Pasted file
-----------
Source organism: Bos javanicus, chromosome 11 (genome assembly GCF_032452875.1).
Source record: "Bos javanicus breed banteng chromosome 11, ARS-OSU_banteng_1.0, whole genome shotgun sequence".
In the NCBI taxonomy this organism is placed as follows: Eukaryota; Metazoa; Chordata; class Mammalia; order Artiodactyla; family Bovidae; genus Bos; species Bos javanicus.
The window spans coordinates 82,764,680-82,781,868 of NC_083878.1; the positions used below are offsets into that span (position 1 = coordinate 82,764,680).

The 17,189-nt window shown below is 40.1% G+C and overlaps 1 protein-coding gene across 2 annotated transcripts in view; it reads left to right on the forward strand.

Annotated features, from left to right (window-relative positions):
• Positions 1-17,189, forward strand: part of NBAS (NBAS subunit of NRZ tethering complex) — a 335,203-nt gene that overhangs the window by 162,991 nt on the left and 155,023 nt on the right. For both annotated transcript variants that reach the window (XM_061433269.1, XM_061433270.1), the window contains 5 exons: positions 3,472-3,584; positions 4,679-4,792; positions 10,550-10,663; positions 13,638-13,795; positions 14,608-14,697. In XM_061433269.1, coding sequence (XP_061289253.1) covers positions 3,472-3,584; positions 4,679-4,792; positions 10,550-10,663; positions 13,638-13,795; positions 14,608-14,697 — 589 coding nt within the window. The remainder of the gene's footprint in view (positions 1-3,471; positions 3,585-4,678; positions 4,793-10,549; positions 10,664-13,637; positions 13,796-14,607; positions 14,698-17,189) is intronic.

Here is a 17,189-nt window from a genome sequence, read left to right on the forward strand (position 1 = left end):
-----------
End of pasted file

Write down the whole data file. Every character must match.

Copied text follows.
Source organism: Bos javanicus, chromosome 11 (genome assembly GCF_032452875.1).
Source record: "Bos javanicus breed banteng chromosome 11, ARS-OSU_banteng_1.0, whole genome shotgun sequence".
In the NCBI taxonomy this organism is placed as follows: Eukaryota; Metazoa; Chordata; class Mammalia; order Artiodactyla; family Bovidae; genus Bos; species Bos javanicus.
The window spans coordinates 82,764,680-82,781,868 of NC_083878.1; the positions used below are offsets into that span (position 1 = coordinate 82,764,680).

The 17,189-nt window shown below is 40.1% G+C and overlaps 1 protein-coding gene across 2 annotated transcripts in view; it reads left to right on the forward strand.

Annotated features, from left to right (window-relative positions):
• Positions 1-17,189, forward strand: part of NBAS (NBAS subunit of NRZ tethering complex) — a 335,203-nt gene that overhangs the window by 162,991 nt on the left and 155,023 nt on the right. For both annotated transcript variants that reach the window (XM_061433269.1, XM_061433270.1), the window contains 5 exons: positions 3,472-3,584; positions 4,679-4,792; positions 10,550-10,663; positions 13,638-13,795; positions 14,608-14,697. In XM_061433269.1, coding sequence (XP_061289253.1) covers positions 3,472-3,584; positions 4,679-4,792; positions 10,550-10,663; positions 13,638-13,795; positions 14,608-14,697 — 589 coding nt within the window. The remainder of the gene's footprint in view (positions 1-3,471; positions 3,585-4,678; positions 4,793-10,549; positions 10,664-13,637; positions 13,796-14,607; positions 14,698-17,189) is intronic.

Here is a 17,189-nt window from a genome sequence, read left to right on the forward strand (position 1 = left end):